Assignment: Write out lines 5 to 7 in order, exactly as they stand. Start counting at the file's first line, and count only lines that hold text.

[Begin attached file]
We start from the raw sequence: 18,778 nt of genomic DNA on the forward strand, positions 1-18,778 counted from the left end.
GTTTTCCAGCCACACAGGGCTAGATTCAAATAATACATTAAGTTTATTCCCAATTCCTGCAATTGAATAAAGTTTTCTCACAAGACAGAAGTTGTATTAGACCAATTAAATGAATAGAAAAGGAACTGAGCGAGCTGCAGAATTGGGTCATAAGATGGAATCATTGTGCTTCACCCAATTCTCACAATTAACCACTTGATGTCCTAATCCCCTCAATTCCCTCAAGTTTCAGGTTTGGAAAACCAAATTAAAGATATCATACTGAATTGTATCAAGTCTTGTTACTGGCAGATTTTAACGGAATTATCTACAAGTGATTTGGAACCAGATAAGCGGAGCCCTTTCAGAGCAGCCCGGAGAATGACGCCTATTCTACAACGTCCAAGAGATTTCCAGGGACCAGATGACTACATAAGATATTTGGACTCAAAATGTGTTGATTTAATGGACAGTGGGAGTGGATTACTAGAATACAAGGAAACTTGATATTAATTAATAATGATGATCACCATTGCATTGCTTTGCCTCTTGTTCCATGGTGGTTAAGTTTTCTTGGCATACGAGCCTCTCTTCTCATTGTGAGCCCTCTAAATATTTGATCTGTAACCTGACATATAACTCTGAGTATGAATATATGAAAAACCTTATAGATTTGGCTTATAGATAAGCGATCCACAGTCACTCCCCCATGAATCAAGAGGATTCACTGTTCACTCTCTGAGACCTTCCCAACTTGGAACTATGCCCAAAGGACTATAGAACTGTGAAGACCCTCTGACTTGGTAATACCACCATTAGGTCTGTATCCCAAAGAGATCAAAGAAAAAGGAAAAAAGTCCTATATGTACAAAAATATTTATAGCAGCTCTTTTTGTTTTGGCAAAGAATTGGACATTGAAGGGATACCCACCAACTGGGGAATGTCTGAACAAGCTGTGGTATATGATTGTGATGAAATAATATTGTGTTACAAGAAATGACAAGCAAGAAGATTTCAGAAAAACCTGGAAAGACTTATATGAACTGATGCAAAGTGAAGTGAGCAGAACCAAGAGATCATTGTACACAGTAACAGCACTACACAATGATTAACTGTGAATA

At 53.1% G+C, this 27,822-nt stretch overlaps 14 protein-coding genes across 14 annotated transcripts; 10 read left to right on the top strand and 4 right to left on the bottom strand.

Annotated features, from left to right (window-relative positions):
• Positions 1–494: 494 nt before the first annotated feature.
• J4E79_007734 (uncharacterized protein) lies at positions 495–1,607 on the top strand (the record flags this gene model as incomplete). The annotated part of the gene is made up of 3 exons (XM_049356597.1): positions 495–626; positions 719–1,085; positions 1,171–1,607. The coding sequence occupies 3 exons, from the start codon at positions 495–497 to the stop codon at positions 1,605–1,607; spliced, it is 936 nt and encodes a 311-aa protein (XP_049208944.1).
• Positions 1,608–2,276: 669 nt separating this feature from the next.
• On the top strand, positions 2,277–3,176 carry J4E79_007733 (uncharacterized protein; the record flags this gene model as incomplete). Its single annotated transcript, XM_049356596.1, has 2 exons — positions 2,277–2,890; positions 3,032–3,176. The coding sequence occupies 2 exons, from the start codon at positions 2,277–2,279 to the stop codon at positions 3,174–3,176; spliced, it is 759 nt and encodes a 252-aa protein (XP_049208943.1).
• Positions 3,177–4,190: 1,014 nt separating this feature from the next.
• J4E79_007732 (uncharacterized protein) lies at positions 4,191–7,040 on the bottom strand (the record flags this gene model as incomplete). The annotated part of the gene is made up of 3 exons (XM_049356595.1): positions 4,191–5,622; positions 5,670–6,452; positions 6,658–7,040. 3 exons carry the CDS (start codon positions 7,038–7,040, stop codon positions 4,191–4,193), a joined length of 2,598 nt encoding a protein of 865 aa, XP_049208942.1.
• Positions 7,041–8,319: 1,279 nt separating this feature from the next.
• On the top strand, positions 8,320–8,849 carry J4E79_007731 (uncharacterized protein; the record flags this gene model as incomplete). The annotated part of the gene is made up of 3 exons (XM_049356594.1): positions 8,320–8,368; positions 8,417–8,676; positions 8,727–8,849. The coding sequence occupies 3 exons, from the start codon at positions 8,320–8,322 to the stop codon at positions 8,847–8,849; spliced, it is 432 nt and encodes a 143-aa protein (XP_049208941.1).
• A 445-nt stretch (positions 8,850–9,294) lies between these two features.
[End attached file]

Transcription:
• Positions 1–494: 494 nt before the first annotated feature.
• J4E79_007734 (uncharacterized protein) lies at positions 495–1,607 on the top strand (the record flags this gene model as incomplete). The annotated part of the gene is made up of 3 exons (XM_049356597.1): positions 495–626; positions 719–1,085; positions 1,171–1,607. The coding sequence occupies 3 exons, from the start codon at positions 495–497 to the stop codon at positions 1,605–1,607; spliced, it is 936 nt and encodes a 311-aa protein (XP_049208944.1).
• Positions 1,608–2,276: 669 nt separating this feature from the next.